Well, to get groups to work better in the coorporate world, companies
send their people on trust building retreats. So why not take a few
clues from them, because while the corporate world certainly doesn't
have all the answers, those are really fun retreats that do show
My suggestion is to make a four part surrealistic drawing. Fold a
paper in four parts. Each person works a drawing at all times. The
first part is to make the head, that gets folded down with a just a
little indicator to show where the body would start. Then trade and
draw the body, legs, and feet, in that order trading each time. Each
time leaving a little indicator where the next body segment begins.
Have them trade them back and forth and then after everyone has drawn
the feet, they get to open them up and see them. Hopefully this will
show them that their partner has some good ideas and can be creative.
I tell them toilets make great bodies, octopuses make great legs and
teapots make great feet. Try to get them to really think out of the
box, Anything goes and the crazier it is the more fun it is to look at.
Another game to play in larger groups than 2, is the surrealistic
story telling. One person writes a line of a story. They pass it and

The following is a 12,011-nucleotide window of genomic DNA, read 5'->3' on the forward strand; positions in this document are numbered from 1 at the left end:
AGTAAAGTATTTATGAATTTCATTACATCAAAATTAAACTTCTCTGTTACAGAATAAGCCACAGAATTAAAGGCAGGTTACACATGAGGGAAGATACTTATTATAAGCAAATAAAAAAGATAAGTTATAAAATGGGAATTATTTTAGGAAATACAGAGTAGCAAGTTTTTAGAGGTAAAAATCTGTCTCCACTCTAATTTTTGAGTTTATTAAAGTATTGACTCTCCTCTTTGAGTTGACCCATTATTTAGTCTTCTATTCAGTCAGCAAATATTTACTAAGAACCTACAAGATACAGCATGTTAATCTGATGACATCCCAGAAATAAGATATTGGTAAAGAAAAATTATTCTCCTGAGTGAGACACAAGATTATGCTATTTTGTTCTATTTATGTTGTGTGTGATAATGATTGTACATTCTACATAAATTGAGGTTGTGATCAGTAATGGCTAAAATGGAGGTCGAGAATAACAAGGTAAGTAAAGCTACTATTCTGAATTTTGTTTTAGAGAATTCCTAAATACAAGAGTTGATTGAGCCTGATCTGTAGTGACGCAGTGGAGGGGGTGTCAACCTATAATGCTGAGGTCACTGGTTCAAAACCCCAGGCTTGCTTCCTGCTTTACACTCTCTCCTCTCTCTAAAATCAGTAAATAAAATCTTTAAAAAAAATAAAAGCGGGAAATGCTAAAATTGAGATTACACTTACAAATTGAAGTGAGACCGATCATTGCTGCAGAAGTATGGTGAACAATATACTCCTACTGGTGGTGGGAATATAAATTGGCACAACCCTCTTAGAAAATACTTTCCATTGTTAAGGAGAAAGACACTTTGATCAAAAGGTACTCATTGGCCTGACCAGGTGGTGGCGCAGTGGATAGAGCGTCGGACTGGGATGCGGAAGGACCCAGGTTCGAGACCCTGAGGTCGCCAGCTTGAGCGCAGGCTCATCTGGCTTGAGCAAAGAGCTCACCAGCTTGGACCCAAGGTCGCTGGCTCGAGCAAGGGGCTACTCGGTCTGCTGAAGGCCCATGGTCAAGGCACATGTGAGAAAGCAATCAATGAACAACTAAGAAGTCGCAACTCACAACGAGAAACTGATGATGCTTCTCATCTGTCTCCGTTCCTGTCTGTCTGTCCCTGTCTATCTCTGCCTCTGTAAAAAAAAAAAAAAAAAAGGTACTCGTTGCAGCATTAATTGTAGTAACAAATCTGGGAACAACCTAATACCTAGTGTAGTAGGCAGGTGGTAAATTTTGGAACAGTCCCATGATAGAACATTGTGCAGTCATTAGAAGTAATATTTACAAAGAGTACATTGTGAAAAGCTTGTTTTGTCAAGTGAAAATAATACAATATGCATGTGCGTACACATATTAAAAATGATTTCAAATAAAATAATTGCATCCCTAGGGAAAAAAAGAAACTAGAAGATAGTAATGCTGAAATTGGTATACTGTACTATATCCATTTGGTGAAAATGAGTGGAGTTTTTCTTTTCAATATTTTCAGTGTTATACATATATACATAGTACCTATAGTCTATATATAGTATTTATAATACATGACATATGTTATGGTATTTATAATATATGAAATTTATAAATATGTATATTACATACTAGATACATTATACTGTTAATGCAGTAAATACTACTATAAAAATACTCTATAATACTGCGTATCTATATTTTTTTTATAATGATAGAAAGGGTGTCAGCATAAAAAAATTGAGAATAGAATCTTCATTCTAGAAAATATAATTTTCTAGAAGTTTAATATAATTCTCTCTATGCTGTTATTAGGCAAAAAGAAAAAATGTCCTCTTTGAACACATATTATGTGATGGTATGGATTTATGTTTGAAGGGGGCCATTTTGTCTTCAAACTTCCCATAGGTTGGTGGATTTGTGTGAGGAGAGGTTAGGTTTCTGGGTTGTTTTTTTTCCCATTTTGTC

the person draws an illustration for that line. They then fold down
the paper to cover the written line and the third person has to write
a sentence describing what is happening. the fourth draws and
illustration to that and so on, until you run out of paper. I use
14x17 newsprint for this activity. It is great fun. I post my
favorite ones outside the classroom.
Another exercise is a couple of Cranium games; get them to have
one person to draw and their partner has to direct them to draw an
object by telling them directions, up down, diagonal right, left, etc.
They trade and see how hard it is. I find the tension to go down if
the director isn't looking at the person drawing, so I have them sit
next to each other, but one facing the opposite direction then the
table. This can get a little loud. It makes the weirdest drawings! A
second game is just sculpty charades. Straight forward like the game
All these exercises are meant to build trust.
I have some reservations about the idea of grading students on
getting along. Especially middle schoolers! I had a torturous three
year run. In fact it was so bad, it is one of the reasons I homeschool
my kids through middle school. My only consolation being was art
class- my haven from the continuous teasing and taunting I received.
I was good at it, and I didn't really care what happened as long I got
paper and art materials. I probably would have barely passed art had
attitude towards my peers been a primary grader. My attitude was
never bad or negative towards the art teacher of course, but I could
not get along with the girls. ( Just a bit of honesty, it had a whole
lot to do with my attitude towards the world and was probably 60% my
doing or influence.) But I sympathize with the desire to want to give
grades based on social compassion.
--- In art_education@ yahoogroups. com, "beyondskyline" So, I want them
to earn their grade based on how well they
> get along with others, in addition to the finished product. Any ideas?